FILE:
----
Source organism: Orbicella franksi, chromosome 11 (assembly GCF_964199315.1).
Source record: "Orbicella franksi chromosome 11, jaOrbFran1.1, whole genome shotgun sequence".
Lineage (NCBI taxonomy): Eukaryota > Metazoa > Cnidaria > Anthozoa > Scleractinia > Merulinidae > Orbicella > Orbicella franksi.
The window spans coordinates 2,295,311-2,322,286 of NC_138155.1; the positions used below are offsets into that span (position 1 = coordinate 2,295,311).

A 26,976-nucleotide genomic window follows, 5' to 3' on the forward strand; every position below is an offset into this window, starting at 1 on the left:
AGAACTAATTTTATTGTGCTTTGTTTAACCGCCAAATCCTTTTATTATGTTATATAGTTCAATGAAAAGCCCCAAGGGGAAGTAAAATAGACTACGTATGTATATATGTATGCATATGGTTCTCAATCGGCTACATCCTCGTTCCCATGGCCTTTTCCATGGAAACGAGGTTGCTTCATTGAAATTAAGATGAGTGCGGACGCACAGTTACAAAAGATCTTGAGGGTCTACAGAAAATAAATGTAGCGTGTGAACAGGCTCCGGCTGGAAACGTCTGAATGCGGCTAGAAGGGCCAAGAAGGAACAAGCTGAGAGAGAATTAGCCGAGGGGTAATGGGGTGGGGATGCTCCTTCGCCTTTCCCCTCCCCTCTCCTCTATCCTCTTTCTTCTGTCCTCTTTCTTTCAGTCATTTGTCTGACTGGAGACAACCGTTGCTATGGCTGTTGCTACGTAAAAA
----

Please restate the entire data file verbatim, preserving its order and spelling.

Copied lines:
Source organism: Orbicella franksi, chromosome 11 (assembly GCF_964199315.1).
Source record: "Orbicella franksi chromosome 11, jaOrbFran1.1, whole genome shotgun sequence".
Lineage (NCBI taxonomy): Eukaryota > Metazoa > Cnidaria > Anthozoa > Scleractinia > Merulinidae > Orbicella > Orbicella franksi.
The window spans coordinates 2,295,311-2,322,286 of NC_138155.1; the positions used below are offsets into that span (position 1 = coordinate 2,295,311).

A 26,976-nucleotide genomic window follows, 5' to 3' on the forward strand; every position below is an offset into this window, starting at 1 on the left:
AGAACTAATTTTATTGTGCTTTGTTTAACCGCCAAATCCTTTTATTATGTTATATAGTTCAATGAAAAGCCCCAAGGGGAAGTAAAATAGACTACGTATGTATATATGTATGCATATGGTTCTCAATCGGCTACATCCTCGTTCCCATGGCCTTTTCCATGGAAACGAGGTTGCTTCATTGAAATTAAGATGAGTGCGGACGCACAGTTACAAAAGATCTTGAGGGTCTACAGAAAATAAATGTAGCGTGTGAACAGGCTCCGGCTGGAAACGTCTGAATGCGGCTAGAAGGGCCAAGAAGGAACAAGCTGAGAGAGAATTAGCCGAGGGGTAATGGGGTGGGGATGCTCCTTCGCCTTTCCCCTCCCCTCTCCTCTATCCTCTTTCTTCTGTCCTCTTTCTTTCAGTCATTTGTCTGACTGGAGACAACCGTTGCTATGGCTGTTGCTACGTAAAAA